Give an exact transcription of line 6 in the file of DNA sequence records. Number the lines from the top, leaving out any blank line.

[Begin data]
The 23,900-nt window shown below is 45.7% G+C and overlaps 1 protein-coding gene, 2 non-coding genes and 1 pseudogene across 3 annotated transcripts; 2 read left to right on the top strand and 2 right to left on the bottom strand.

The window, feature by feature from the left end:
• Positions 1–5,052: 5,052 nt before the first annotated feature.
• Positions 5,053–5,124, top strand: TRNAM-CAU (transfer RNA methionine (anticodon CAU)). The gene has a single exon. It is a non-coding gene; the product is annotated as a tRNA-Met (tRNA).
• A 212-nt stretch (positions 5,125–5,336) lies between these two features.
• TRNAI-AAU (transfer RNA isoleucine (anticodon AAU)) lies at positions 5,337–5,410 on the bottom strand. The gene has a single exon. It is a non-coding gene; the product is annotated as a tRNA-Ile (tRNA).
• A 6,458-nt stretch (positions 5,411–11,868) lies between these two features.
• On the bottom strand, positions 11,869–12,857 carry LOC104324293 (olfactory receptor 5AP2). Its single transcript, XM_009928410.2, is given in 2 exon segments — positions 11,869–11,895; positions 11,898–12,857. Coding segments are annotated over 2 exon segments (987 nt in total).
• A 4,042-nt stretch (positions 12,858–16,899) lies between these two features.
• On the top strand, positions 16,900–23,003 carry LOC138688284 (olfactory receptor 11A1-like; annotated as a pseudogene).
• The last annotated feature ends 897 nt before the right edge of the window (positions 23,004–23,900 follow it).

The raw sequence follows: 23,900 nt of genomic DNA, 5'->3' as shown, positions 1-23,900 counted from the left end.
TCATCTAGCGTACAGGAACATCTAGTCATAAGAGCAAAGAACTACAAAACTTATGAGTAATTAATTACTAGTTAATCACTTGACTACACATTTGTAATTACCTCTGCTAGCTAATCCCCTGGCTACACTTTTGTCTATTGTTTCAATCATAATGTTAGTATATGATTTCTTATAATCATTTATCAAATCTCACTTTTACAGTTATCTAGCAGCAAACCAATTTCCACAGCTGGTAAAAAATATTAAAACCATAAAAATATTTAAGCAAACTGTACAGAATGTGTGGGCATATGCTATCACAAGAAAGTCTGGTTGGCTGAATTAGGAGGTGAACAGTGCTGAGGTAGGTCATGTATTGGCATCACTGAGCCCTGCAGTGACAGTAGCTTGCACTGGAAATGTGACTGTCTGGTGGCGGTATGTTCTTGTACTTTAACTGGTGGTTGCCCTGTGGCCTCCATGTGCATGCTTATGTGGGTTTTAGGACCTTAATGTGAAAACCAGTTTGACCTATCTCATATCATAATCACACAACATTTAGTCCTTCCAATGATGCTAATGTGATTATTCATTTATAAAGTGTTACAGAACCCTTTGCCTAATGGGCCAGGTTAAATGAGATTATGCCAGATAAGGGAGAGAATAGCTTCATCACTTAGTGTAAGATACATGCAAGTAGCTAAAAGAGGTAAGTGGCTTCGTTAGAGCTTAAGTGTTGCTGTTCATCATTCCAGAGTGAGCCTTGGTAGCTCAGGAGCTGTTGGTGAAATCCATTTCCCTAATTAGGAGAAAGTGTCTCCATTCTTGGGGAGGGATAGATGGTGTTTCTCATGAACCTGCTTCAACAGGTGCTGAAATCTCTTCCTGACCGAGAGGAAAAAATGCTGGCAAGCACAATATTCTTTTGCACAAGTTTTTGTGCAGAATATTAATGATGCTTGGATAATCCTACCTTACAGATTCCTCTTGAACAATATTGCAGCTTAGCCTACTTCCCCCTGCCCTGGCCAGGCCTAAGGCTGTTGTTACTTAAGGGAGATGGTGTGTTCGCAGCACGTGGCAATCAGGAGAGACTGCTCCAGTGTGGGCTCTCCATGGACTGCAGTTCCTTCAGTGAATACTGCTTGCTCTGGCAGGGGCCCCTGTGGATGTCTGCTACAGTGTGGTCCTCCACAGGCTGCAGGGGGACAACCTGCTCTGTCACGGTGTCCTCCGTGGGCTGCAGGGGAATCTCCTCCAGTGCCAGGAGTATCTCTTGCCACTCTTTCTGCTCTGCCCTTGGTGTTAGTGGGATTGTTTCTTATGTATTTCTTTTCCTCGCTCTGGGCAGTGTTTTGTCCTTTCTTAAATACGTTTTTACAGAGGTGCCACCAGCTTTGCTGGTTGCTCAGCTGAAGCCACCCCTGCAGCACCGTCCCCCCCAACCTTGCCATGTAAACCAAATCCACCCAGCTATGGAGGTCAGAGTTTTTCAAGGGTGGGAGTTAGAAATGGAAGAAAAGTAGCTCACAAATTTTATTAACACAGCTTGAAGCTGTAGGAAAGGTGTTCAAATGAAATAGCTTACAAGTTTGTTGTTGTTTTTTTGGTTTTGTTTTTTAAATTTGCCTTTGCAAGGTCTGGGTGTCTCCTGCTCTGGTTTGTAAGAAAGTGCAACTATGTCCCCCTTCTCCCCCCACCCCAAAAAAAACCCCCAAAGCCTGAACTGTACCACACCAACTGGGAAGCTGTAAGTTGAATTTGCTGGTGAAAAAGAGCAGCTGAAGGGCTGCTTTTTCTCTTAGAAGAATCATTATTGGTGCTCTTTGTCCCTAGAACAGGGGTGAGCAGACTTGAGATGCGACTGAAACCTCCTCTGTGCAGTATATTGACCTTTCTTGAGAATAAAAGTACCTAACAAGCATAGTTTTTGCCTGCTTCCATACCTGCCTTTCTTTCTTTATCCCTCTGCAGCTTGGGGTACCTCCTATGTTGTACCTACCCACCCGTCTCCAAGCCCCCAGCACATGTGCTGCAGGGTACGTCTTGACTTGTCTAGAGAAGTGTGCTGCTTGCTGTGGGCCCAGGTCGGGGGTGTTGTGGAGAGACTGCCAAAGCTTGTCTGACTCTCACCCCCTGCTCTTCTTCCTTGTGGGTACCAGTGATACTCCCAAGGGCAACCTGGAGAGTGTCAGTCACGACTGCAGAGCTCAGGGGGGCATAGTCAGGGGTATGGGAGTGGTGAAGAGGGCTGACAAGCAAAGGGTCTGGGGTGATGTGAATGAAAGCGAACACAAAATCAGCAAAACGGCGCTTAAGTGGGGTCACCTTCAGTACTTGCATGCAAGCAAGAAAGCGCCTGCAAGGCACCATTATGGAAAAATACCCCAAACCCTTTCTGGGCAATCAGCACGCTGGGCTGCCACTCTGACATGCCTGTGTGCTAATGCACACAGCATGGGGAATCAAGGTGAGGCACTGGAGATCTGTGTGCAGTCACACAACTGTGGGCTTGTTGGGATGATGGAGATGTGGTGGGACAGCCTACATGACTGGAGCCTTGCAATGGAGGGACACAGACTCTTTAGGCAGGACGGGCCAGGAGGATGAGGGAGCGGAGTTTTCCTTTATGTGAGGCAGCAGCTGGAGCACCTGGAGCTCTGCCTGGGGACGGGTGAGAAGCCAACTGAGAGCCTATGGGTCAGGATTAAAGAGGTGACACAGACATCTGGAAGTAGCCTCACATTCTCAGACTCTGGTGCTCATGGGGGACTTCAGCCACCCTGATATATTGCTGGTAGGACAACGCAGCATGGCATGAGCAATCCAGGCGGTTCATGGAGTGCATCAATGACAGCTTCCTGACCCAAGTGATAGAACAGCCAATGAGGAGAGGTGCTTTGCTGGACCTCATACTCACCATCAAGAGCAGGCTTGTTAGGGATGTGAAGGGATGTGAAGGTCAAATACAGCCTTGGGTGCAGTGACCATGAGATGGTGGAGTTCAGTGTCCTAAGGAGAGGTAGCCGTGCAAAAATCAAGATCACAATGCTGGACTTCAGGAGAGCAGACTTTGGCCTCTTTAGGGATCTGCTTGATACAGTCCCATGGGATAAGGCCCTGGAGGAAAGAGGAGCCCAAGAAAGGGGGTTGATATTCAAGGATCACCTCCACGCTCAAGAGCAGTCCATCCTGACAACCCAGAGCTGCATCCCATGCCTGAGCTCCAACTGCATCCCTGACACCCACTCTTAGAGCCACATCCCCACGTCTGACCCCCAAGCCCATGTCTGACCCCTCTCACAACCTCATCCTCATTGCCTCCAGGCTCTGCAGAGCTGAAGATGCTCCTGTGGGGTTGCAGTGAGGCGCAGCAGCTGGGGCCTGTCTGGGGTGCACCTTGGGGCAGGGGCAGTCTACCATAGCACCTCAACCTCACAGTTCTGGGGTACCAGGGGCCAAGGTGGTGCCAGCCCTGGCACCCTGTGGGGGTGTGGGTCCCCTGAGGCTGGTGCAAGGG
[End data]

• TRNAI-AAU (transfer RNA isoleucine (anticodon AAU)) lies at positions 5,337–5,410 on the bottom strand. The gene has a single exon. It is a non-coding gene; the product is annotated as a tRNA-Ile (tRNA).